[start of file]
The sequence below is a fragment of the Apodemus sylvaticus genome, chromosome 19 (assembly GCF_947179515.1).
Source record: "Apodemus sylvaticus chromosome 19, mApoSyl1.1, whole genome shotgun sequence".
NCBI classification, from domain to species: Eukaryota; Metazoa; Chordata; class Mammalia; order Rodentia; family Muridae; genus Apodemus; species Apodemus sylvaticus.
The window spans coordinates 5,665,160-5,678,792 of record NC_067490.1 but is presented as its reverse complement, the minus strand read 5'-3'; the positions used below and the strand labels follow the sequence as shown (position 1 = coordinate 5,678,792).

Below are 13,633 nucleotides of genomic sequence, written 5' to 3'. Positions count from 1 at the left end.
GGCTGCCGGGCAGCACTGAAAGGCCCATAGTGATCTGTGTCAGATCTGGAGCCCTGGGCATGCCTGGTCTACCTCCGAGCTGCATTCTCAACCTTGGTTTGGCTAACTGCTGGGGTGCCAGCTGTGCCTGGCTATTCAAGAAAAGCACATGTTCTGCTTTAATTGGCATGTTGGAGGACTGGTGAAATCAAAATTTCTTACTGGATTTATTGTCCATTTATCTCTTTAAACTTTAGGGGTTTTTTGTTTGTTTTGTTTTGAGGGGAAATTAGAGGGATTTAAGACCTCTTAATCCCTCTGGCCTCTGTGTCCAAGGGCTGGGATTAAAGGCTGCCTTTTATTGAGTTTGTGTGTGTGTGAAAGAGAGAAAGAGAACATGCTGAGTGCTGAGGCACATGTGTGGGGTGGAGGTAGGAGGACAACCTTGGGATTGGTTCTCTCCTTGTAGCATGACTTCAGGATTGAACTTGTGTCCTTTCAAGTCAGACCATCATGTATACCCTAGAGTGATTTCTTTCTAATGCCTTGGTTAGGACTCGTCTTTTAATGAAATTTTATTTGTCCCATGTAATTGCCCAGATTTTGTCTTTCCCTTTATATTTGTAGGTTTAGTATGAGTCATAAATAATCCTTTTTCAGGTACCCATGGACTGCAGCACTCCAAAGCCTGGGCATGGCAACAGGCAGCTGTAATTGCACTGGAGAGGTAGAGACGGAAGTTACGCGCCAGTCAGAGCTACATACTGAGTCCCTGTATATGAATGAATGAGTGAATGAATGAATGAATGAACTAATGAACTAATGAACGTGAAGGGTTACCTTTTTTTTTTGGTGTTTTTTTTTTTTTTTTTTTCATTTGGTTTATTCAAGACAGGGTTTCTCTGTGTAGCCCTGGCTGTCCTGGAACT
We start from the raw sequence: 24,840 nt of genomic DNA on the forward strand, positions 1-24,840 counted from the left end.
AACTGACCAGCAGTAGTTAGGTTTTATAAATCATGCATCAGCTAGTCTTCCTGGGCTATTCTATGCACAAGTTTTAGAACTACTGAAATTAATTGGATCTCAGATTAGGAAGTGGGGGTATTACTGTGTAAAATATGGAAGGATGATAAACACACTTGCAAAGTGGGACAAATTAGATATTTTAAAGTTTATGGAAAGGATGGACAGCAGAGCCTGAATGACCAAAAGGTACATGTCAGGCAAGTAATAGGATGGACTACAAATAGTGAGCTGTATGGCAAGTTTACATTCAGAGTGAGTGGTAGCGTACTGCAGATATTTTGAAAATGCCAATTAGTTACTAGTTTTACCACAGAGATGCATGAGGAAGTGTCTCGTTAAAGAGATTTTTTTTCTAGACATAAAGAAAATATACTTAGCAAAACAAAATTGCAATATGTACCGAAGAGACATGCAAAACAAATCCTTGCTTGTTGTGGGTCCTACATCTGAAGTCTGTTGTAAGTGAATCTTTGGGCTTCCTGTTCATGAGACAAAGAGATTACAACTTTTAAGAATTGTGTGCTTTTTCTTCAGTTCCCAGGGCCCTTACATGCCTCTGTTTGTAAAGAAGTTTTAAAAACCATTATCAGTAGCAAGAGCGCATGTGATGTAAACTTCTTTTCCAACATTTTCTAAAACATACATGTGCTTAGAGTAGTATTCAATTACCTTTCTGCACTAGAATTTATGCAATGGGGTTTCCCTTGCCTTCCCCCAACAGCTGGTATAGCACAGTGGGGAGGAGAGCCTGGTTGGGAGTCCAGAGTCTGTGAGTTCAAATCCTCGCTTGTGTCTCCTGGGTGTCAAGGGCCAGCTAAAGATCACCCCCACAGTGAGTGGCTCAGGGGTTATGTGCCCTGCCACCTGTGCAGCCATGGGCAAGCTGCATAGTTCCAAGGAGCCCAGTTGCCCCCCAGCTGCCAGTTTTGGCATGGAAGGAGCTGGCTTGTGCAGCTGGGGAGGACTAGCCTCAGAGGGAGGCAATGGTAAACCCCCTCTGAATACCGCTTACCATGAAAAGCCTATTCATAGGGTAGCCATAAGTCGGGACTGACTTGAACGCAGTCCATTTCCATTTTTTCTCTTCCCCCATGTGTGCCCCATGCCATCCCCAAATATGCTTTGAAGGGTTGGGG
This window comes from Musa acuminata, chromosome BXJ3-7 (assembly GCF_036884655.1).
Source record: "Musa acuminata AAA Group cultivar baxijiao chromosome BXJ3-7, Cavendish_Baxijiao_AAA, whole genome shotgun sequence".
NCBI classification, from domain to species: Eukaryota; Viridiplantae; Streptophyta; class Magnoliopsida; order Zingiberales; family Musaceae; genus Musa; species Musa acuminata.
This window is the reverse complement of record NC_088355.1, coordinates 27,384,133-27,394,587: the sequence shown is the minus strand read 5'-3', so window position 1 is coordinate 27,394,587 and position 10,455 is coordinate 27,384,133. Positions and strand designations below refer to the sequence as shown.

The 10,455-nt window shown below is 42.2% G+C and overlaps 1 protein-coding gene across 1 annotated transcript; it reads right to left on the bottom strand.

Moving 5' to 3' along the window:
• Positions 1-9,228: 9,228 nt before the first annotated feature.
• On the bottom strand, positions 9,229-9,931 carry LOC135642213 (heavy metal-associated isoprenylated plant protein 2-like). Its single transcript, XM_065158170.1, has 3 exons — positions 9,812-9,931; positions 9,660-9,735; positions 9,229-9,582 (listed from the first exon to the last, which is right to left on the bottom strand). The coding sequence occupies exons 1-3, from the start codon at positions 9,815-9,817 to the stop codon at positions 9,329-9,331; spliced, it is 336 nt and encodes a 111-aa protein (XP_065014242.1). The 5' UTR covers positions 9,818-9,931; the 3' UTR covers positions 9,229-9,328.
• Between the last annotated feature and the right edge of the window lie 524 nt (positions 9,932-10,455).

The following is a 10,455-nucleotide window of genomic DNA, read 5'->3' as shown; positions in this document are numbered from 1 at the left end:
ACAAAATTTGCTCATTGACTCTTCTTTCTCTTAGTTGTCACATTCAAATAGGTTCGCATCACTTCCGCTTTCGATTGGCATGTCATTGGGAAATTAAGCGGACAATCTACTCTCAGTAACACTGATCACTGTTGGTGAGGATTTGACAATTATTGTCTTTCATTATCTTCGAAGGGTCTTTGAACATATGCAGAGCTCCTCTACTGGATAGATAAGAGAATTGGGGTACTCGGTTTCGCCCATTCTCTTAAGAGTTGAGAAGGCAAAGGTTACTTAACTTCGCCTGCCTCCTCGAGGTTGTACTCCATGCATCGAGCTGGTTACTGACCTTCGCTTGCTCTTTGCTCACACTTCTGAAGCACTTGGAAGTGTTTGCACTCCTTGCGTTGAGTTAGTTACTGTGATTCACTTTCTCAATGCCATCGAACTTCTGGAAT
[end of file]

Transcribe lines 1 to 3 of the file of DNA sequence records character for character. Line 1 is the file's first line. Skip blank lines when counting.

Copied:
The sequence below is a fragment of the Apodemus sylvaticus genome, chromosome 19 (assembly GCF_947179515.1).
Source record: "Apodemus sylvaticus chromosome 19, mApoSyl1.1, whole genome shotgun sequence".
NCBI classification, from domain to species: Eukaryota; Metazoa; Chordata; class Mammalia; order Rodentia; family Muridae; genus Apodemus; species Apodemus sylvaticus.